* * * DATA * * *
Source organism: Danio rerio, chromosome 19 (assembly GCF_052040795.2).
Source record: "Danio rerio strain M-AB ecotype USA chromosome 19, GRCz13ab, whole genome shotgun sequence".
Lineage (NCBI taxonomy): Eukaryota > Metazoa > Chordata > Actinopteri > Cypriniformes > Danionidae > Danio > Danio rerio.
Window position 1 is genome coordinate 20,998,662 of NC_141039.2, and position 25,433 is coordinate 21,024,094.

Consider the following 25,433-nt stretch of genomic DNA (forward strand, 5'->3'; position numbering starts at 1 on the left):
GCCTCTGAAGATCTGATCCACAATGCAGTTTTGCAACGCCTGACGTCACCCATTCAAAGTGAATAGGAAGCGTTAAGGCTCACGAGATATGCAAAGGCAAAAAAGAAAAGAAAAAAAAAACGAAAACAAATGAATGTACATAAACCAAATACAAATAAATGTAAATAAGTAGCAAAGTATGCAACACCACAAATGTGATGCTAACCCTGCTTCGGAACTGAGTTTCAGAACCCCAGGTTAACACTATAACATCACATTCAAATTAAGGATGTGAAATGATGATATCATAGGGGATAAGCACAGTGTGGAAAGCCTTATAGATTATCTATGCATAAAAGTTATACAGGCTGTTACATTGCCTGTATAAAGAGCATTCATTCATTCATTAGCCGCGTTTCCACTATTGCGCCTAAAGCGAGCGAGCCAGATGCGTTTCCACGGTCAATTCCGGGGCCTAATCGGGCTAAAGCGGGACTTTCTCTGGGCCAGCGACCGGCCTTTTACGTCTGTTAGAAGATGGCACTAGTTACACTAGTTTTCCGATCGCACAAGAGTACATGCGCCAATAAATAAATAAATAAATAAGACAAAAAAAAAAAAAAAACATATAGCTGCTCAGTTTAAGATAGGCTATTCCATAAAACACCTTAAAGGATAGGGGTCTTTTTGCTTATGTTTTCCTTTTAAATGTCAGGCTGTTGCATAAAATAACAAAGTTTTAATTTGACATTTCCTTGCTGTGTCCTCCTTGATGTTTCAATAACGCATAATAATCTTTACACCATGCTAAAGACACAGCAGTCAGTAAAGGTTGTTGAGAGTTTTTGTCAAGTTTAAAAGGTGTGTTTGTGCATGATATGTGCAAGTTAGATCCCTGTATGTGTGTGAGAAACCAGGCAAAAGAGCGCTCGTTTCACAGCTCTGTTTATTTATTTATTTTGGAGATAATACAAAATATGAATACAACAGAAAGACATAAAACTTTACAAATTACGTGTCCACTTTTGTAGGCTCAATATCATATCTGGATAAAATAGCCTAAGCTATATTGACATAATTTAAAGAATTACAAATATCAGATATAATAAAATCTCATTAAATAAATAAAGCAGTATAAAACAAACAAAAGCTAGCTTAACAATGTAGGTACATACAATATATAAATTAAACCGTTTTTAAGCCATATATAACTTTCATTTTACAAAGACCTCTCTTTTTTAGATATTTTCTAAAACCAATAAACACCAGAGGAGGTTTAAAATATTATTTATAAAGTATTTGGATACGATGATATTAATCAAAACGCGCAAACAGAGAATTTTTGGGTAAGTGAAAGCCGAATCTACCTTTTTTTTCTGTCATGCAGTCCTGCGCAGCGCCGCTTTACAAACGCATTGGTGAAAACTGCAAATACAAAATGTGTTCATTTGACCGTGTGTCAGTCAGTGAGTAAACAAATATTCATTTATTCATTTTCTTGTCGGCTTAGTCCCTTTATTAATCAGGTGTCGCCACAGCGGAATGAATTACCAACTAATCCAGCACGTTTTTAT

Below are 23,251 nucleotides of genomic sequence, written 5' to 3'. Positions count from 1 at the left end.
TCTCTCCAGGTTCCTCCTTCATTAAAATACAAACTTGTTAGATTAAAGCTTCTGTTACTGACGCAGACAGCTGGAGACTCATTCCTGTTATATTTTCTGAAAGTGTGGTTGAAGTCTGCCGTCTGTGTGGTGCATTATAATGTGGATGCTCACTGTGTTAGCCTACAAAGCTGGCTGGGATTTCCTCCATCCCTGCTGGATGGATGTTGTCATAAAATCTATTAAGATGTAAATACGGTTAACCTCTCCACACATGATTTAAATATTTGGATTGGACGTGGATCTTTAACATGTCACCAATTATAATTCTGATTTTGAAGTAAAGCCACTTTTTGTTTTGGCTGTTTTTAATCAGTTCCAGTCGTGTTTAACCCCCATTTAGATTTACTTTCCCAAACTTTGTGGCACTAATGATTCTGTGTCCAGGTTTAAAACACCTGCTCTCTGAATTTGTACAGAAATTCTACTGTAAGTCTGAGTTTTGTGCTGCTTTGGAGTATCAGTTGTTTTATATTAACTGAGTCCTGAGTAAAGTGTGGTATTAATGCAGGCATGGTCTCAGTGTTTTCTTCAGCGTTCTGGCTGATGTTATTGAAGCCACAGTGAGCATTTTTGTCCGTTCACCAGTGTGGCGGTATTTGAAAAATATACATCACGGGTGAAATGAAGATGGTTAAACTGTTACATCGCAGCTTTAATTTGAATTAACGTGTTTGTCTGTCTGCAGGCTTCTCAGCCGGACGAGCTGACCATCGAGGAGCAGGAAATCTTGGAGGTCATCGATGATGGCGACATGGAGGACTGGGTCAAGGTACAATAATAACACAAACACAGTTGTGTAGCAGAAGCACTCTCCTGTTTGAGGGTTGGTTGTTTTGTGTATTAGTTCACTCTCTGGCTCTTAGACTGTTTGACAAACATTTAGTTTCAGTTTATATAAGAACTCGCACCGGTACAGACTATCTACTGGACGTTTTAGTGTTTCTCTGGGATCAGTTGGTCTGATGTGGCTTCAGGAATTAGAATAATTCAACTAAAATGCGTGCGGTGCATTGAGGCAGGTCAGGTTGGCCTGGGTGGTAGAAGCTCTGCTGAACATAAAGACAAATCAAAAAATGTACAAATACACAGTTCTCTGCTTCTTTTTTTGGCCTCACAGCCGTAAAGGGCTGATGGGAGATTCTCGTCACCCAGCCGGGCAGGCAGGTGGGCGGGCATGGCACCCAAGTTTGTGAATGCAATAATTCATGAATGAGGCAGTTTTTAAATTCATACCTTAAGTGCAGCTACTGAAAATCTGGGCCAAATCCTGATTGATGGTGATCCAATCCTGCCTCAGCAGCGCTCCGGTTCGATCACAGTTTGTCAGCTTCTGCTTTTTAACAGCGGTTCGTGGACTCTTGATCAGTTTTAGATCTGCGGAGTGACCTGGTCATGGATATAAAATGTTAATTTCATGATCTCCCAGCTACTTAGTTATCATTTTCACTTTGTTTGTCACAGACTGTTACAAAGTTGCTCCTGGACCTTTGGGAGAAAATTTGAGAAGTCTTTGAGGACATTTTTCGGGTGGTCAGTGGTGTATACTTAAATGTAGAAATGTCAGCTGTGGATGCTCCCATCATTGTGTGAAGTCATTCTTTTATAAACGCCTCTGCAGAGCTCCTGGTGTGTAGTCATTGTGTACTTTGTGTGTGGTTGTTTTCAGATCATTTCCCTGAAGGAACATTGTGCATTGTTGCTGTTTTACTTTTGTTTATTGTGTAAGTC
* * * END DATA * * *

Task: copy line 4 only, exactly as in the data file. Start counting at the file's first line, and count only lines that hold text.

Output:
Window position 1 is genome coordinate 20,998,662 of NC_141039.2, and position 25,433 is coordinate 21,024,094.